Jonas Max Ferris: AIG had a lot of equity at one point and they gambled it all away. IndyMac bank had a lot of capital and their banker consumers didn't have to worry about that either. What happens is the government has to step in because, at the end of the day, retail banks that you walk into in Mom and Pop locations - when they gamble it away in some investment banking scheme then all of a sudden the government has to step in with taxpayer money, shore up everybody's account so they can relax and not worry about where their money is. You already have that there and that's the core problem. These regulations aren't going to work because these monsters of investment bank hedge funds, all wrapped up in one company, have this FDIC guarantee of the checking account and yet are allowed to gamble on the side. There's nothing wrong with gambling in the securities market. That's a free market, but don't combine it with a commercial bank where people have checking accounts.

    John Tabacco: Any cure being prescribed by Washington is probably a bad thing. The way I look at it, the consumer is the one who is probably going to be the most hurt. This rule has been in effect already and we see already there has been a $2 billion loss. So, it hasn't helped. Adding on top of it won't help it any more. We don't need the legislators in Washington playing doctor. What we need them to do is stick to what the people want them to do. That's not adding regulations and costs to the consumer.

    Chris Kofinis: It clearly raises a lot of anxiety when you see this loss. When it comes to Wall Street regulations is a lot of these rules haven't even been written yet. They are still going through the regulatory process, which I think adds to frustration both on the consumer protection side, as well as corporate America. They don't know what the rules are. So, I think you need to finish that process first and then access what kind of impact it's having or not having before we make sweeping judgments.

    CONGRSSIONAL REPORT: TSA WASTING HUNDREDS OF MILLIONS OF DOLLARS

    Gary B. Smith: Privatize the TSA. You would think the author of the bill that created the TSA would be a firm supporter. But, he says ‘the program has been hijacked by bureaucrats. It's become an army. They have spent $1 billion training workers. They have actually trained more workers than they have on the job. The saddest thing is they failed to detect a threat in the last ten years. Everything they do is reactive. Privatize it so someone's rear end is on the line.

    Tobin Smith: It took the TSA ten years to get the pre-check. Private sector would have come a lot quicker. There would be incentives to have less people working, making better decisions about the insane things they do and they would have gotten the job done a lot faster.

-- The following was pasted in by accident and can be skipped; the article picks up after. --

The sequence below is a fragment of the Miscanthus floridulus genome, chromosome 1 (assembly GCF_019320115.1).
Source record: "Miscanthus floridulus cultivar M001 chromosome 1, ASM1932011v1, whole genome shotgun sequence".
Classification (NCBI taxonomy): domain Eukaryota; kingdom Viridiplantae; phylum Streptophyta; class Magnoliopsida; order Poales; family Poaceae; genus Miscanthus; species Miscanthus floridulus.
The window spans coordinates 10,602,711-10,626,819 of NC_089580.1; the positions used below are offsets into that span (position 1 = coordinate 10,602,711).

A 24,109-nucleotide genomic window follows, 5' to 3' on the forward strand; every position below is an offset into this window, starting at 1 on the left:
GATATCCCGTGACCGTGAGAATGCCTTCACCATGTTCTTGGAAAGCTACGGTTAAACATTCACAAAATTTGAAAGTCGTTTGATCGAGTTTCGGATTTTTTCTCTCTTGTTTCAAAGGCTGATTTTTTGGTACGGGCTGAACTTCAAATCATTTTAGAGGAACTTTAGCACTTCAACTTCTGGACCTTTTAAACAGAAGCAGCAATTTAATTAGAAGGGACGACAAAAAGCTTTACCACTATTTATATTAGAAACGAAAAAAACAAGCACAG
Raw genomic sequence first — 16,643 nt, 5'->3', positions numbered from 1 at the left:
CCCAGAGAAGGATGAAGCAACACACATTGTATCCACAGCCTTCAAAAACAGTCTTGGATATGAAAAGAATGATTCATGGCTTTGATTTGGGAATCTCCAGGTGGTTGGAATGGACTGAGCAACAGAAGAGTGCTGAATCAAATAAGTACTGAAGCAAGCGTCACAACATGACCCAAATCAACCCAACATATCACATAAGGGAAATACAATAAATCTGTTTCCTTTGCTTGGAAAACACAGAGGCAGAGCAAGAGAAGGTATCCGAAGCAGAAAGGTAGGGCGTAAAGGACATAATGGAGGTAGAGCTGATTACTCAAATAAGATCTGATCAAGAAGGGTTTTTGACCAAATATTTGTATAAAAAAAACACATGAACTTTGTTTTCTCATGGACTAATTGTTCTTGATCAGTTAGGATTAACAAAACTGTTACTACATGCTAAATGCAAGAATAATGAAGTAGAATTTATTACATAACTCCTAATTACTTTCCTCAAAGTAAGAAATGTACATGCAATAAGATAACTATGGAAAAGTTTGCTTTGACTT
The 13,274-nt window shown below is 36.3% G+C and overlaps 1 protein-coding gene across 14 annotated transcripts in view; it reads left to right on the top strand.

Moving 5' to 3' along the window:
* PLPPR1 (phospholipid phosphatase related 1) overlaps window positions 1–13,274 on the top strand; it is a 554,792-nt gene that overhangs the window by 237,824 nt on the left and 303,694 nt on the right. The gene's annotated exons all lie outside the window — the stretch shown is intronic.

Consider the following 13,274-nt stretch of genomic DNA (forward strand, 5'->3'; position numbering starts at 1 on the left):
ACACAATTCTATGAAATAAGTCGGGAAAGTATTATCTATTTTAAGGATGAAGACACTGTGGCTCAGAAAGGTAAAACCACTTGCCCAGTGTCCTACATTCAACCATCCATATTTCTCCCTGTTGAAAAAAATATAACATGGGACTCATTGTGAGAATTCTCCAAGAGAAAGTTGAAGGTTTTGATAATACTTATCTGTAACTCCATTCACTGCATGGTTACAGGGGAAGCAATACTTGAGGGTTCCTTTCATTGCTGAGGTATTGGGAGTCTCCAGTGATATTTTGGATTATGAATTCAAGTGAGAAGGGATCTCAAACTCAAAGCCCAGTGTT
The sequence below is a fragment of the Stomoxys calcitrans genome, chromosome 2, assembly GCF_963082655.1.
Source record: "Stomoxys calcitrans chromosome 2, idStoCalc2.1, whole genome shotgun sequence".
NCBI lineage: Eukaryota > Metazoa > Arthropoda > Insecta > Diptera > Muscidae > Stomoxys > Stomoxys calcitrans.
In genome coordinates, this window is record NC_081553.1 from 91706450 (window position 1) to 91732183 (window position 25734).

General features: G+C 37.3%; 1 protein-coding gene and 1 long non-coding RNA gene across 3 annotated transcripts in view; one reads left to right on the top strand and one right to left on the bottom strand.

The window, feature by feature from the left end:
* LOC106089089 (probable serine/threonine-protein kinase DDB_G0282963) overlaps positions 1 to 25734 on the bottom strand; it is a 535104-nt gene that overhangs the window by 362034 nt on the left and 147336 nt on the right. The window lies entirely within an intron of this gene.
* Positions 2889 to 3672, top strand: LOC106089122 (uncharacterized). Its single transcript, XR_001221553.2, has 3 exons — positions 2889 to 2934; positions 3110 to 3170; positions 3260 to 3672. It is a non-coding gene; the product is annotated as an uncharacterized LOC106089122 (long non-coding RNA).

Jonas Max Ferris: It was private. They nationalized it after September 11th. They took away the liability from the airlines and everyone else who screwed up on September 11th. Private industry works when they are liable for mistakes. You can't take that away. All these airlines would have been sued out of business if it were for the free market. A few years ago, this government decided to essentially go communist and take over a private industry and take away liability from private industries. It has to go back in that direction.

    John Tabacco: I'm a free market capitalist and usually I'm all for the private sector over the public sector. Here, my only problem is the private sector looks at one thing - the bottom line. We're dealing with homeland security here. You don't want to be worried about the bottom line. What I think we need is better management. We need people who can look from the top down and ask what they're doing wrong. Maybe some returning war veterans should be getting hired by the TSA because they've already looked the enemy in the eye.

    Chris Kofinis: Government needs to have a hand. I think there needs to be some sort of oversight role, but my preference would probably be to privatize it or at least have some sort of private/public partnership. There are too many examples of this agency not functioning. I don't think you can take government completely out of this. I think there has to be some sort of oversight rules to make sure that they're meeting certain standards.

    PREDICTIONS

    Gary B. Smith: JP Morgan (JPM) gains 50 percent in one year

    Tobin Smith: Capital One Financial Group (COF) up 25 percent in one year

    Jonas Max Ferris: Zumiez Inc (ZUMZ) up 78 percent in five years

    John Tabacco: General Mills (GIS) up 30 percent by September